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Pros and Cons of Starting a Microbusiness

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    Many Americans are part of a microbusiness, even if they don’t know it. The COVID-19 pandemic has caused record job losses, leading to more people embracing the gig economy for additional income to offset their costs.

    The problem is that those who are operating microbusinesses may not know how to claim microbusiness income during tax season — or that they need to do so at all. Do you have a side hustle driving for Uber, or are you part of a multilevel marketing opportunity selling wellness products?

    These are both considered microbusinesses, and could end up causing you to misrepresent your earnings if you aren’t careful. This guide will walk you through everything you need to know about operating a microbusiness to help you keep those hiccups to a minimum.

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    What Is a Microbusiness?

    The Small Business Administration (SBA) defines a microbusiness as a business with one to nine employees. A few facts to keep in mind:

    If you’re an independent contractor, from a real estate agent to running an Etsy store, you own a microbusiness and need to be tracking your income and taxes accordingly. If you’re interested in going this route, make sure you understand the pros and cons before you do.

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    Pros of Owning a Microbusiness

    Let’s talk about the good stuff first. There’s significant growth in microbusinesses because people want to stay close to home. Home-based businesses are especially appealing to women with families because they offer perks that a traditional 9-to-5 office job might not. These include:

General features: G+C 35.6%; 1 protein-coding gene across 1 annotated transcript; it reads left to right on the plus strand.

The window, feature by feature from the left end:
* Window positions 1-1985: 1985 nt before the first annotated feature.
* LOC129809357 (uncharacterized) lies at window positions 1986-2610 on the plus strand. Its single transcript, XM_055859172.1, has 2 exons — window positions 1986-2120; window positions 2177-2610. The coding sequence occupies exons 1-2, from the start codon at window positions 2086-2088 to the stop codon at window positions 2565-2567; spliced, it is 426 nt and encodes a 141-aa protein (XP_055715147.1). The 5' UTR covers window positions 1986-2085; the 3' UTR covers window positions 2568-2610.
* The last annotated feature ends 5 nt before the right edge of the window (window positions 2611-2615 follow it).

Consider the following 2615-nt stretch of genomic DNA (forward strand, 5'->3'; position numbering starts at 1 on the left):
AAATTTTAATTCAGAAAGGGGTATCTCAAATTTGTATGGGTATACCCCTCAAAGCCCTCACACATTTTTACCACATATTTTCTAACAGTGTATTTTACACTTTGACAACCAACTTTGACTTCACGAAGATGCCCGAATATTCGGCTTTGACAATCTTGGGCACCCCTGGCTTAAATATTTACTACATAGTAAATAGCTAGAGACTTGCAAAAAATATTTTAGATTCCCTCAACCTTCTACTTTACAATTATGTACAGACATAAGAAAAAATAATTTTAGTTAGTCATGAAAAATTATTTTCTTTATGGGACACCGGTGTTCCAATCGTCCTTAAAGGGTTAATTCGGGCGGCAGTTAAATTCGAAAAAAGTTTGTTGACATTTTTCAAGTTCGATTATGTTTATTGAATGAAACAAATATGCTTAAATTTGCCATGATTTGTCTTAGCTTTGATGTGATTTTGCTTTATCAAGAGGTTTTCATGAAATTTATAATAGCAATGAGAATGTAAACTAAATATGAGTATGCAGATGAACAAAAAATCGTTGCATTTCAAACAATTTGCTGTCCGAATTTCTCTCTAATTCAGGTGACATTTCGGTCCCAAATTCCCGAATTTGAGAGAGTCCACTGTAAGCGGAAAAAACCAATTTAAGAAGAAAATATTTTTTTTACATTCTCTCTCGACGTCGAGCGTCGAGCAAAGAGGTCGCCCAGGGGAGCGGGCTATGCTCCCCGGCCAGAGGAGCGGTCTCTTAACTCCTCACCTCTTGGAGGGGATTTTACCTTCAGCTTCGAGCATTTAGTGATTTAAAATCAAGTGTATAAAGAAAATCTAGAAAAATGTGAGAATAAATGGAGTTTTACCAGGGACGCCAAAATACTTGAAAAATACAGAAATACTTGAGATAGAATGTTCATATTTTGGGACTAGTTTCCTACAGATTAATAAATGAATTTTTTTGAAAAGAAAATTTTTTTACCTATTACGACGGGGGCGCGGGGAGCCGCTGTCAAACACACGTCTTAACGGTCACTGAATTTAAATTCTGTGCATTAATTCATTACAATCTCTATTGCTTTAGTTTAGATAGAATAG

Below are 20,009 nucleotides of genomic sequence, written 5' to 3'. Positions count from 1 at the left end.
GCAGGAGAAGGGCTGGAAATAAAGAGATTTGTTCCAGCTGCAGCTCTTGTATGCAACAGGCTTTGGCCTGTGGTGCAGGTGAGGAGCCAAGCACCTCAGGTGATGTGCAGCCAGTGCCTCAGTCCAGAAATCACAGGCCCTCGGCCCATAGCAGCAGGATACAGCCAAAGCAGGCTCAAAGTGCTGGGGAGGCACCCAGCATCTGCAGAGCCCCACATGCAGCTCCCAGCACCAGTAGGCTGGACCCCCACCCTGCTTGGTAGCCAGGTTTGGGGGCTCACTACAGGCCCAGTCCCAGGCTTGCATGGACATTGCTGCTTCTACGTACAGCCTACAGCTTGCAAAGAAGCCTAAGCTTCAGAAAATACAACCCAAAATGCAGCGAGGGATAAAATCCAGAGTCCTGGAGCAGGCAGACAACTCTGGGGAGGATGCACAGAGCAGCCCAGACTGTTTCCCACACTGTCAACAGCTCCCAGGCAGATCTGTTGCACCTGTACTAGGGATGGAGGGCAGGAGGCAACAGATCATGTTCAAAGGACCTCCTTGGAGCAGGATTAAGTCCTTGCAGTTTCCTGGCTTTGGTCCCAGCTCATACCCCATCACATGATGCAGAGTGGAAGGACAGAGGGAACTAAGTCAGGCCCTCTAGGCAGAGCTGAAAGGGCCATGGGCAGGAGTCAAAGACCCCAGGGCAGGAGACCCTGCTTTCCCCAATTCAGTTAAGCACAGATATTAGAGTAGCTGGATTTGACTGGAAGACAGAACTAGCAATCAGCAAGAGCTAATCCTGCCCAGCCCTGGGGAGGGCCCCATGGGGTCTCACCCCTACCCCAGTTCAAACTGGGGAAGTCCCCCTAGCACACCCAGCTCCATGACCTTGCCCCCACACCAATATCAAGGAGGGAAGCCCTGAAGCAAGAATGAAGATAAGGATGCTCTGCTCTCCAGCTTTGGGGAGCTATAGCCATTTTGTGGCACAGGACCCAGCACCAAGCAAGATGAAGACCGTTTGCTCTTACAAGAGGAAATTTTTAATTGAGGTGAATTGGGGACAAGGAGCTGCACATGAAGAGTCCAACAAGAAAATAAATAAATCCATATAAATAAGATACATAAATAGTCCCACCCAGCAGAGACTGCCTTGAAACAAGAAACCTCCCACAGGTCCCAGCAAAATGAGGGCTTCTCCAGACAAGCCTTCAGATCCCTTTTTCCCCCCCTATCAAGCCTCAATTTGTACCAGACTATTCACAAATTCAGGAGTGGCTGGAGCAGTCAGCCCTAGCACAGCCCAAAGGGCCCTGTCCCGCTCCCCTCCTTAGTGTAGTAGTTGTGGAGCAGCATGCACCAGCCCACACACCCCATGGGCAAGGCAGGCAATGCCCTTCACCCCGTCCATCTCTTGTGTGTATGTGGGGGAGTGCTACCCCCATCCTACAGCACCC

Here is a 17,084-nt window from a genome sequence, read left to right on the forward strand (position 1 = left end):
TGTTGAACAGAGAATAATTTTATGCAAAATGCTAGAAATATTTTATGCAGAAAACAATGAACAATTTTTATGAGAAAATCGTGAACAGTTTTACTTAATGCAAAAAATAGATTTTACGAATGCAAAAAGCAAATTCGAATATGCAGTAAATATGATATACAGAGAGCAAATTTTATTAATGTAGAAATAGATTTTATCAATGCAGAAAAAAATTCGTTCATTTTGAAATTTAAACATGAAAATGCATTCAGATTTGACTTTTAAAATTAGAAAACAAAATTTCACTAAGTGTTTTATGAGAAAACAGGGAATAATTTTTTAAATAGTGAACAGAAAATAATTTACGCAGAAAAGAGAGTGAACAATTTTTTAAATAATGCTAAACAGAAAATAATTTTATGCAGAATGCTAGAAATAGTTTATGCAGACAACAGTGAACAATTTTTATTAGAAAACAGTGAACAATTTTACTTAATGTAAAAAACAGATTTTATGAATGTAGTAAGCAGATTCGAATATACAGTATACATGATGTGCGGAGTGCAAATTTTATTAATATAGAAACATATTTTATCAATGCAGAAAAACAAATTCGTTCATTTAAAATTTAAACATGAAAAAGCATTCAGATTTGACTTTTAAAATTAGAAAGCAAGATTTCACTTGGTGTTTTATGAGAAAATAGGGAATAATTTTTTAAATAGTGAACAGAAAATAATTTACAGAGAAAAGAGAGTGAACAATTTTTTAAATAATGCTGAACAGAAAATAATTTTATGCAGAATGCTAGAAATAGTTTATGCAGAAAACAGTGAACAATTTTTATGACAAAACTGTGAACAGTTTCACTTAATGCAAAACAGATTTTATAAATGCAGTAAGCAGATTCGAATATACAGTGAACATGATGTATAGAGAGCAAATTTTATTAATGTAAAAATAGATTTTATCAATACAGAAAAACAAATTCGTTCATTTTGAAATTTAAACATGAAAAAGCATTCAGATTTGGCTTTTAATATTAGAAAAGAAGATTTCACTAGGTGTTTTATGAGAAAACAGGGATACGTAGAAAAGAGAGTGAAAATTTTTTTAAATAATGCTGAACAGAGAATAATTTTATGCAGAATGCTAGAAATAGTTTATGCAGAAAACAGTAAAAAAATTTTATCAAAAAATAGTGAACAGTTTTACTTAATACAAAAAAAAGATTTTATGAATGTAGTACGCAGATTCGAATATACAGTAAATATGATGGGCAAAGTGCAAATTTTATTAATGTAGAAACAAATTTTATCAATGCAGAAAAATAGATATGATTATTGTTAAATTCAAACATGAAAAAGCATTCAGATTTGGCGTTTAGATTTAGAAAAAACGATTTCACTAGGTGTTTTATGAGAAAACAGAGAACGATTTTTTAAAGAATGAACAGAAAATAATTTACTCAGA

Many people would love to be able to work on their own terms and schedule, or to take on the clients and team members they want instead of being told who they have to work with.

    That especially appeals to those juggling childcare or caring for family members. A microbusiness offers the flexibility to work on your own schedule and indulge in your inner night owl, and may even mean you are able to work from anywhere or travel while still getting things done.

    Low Overhead

    Running a microbusiness generally doesn’t cost a lot to start. You may have equipment or inventory expenses if your microbusiness is photography or a retail-from-home venture, but you’re not paying additional rent or utilities. Filing paperwork to get started doesn’t cost much in most states, either, ranging from averaging around $300.

    Bonus: If you’re operating a solo venture, you don’t have to pay anyone’s salary.


    Owning a microbusiness offers the promise of being in control of your fate. This is appealing for anyone who’s been frustrated by corporate life restrictions. It’s tantalizing to think of working with less red tape, fewer levels of approval, and fewer meetings at 4 p.m. on Friday. 

    Being your own boss is the American dream, right? There’s a real satisfaction to doing work you love for yourself instead of for someone else, likely someone else you’ve never met. Creative professionals have the added benefit of only taking on the projects that satisfy them the most.

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    Cons of Owning a Microbusiness

    Everything has a flip side, though, and that includes being your own boss. A lot of microbusinesses fail. That failure is often due to the entrepreneur not being fully aware of the risks of starting a microbusiness ahead of time. Here are some of the challenges you need to be aware of: